Architecture: Surrey’s Public Library

This has been an exciting year for Canadian nerds. First Margaret Atwood rallied her Twitter troops in defence of Toronto’s beleaguered library system (which was “under threat of privatization”). Then Maclean’s magazine explained that, actually, libraries across the country are stronger than ever. Libraries—libraries—have become front-page news. If there’s some confusion as to whether those institutions are coming or going, it’s because they’re actually doing both. And nowhere is that profound transformation more evident than in the rule-breaking City Centre Library that opened this fall in the heart of Surrey.

No longer the awkward half-sibling of Vancouver, Surrey is partway through a $2.8 billion set of developments that will give it, among other things, a real civic heart. The $36-million, 75,000-square-foot library, designed by Vancouver’s greatest firm, Bing Thom Architects, will be flanked in 2013 by a City Hall that Vancouver will envy (designed by powerhouse Kasian-Moriyama Architects) and a plaza capable of accommodating 5,000 people.

As Surrey re-imagines itself into the region’s next metropolitan centre, the construction of a major library speaks to the continuing importance of a seemingly antique institution. Video outlets and music stores have all but gone extinct as cloud technology renders them superfluous. Why, then, do libraries persist? (Surrey’s new building is only one of several major new library projects across the country.)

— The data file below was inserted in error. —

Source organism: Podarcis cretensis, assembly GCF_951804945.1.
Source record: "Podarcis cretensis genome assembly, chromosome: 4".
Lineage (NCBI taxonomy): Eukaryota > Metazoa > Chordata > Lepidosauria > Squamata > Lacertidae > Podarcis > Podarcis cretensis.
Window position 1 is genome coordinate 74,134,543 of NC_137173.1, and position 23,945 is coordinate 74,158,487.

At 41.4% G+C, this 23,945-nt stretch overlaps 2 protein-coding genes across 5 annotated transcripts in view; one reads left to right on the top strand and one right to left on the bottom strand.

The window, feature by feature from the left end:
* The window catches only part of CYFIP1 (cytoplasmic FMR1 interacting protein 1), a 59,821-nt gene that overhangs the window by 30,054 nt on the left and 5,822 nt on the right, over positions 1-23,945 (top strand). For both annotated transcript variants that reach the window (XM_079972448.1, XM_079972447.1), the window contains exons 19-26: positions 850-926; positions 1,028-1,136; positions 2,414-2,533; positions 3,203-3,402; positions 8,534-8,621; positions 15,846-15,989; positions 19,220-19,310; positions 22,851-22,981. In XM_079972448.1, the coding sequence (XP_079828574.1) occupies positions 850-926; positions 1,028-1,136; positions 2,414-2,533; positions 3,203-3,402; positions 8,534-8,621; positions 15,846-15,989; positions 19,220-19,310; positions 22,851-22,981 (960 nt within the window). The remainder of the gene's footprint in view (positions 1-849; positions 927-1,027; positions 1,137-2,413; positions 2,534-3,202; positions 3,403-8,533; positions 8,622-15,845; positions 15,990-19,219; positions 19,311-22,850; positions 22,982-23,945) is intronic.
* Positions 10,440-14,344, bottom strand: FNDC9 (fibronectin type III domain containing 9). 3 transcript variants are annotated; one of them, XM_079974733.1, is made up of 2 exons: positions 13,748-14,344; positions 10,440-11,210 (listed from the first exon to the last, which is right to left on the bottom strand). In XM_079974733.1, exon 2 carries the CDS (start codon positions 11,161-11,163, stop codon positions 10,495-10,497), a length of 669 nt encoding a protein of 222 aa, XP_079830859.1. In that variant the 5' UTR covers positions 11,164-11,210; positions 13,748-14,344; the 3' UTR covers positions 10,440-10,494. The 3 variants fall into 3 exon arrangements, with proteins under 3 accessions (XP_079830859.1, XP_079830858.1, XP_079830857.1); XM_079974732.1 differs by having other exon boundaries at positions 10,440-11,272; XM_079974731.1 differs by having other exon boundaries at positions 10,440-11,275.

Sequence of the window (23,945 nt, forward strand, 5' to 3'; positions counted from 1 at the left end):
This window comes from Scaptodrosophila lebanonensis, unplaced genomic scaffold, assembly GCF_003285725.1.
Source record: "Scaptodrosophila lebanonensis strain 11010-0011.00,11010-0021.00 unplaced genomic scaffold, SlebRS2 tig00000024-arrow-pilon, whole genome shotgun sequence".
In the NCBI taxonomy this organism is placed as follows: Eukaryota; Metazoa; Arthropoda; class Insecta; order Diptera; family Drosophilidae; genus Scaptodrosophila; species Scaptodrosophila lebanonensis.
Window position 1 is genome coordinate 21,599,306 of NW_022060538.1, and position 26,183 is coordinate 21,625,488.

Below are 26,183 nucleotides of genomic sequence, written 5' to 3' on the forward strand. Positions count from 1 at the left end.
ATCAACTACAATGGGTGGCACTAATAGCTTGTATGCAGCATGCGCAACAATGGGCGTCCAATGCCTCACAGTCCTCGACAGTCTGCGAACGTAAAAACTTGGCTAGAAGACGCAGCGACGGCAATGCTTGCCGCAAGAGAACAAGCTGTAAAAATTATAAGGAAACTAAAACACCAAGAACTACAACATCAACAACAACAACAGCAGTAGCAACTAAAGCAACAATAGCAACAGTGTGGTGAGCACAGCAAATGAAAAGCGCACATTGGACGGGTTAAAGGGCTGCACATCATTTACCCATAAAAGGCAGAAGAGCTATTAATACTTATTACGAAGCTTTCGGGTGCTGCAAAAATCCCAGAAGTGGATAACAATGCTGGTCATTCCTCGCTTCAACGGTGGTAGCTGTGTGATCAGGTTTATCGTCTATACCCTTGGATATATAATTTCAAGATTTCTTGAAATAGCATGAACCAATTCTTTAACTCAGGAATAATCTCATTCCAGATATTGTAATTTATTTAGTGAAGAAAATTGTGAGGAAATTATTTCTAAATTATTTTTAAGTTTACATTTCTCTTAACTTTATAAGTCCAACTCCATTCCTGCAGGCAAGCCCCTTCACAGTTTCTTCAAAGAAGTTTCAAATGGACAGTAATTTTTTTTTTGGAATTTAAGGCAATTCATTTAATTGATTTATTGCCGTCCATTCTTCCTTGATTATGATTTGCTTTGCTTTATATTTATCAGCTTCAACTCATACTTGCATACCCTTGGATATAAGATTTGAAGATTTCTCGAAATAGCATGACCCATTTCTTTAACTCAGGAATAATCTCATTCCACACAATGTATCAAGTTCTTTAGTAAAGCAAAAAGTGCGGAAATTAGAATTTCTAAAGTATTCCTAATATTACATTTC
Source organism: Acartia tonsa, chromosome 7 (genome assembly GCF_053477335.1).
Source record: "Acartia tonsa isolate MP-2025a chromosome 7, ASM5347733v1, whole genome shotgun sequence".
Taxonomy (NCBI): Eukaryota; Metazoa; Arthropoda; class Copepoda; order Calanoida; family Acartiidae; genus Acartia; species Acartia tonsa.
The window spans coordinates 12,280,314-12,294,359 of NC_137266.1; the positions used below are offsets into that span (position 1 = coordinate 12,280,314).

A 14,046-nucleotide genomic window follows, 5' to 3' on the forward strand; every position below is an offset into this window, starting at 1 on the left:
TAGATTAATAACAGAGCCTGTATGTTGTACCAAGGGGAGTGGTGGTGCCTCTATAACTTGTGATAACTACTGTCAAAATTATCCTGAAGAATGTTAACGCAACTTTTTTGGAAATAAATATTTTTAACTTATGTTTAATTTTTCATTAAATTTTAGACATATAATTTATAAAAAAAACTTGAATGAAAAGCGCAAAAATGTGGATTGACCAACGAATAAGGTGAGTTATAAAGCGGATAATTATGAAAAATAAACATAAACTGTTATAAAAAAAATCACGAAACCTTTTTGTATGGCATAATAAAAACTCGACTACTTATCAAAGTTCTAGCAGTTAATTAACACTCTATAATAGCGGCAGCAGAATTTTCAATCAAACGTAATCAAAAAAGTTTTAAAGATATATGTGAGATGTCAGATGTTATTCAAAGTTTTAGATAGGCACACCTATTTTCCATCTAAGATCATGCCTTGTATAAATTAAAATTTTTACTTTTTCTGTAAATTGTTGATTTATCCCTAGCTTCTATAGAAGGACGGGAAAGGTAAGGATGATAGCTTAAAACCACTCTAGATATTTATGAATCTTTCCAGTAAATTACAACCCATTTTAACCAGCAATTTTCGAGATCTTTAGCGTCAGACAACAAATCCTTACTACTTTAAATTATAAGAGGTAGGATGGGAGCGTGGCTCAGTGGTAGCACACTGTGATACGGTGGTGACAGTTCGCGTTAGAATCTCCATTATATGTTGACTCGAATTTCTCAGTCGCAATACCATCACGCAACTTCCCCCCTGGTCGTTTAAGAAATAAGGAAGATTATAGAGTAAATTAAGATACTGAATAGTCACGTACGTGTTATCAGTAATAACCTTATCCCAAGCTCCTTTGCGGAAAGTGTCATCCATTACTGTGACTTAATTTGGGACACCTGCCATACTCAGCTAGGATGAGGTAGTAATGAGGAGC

The answer lies in the details of Thom’s design. On entering the building—“a modern cathedral,” he says—visitors are greeted not by stacks of books but by a vast and cavernous central atrium, which is capped by a grand skylight. All is white and fluid, with each floor of the library turning, in a gracious spiral, up to the next. A “low” area does house actual books, but the point of this building is its “high” spaces, open-air gathering places that serve as the kind of melting pot that most community centres (with their wretched aesthetics) so often fail to become.

Inside City Centre Library, food and drink is openly consumed—in fact, the library has its own café. Teen-only areas are equipped with hammocks. Children bounce on rubber furniture, and new immigrants get help acclimatizing. You can read there if you like, but if every book were removed from this library’s stacks, it would still be a thrumming, crucial public space. Five years from now, the world’s library will be a click away on your iPad4. The point of going to a building like this won’t be to access hard-copy literature. It will be casual, noncommercial connections with fellow citizens—a beating heart in a city of strangers.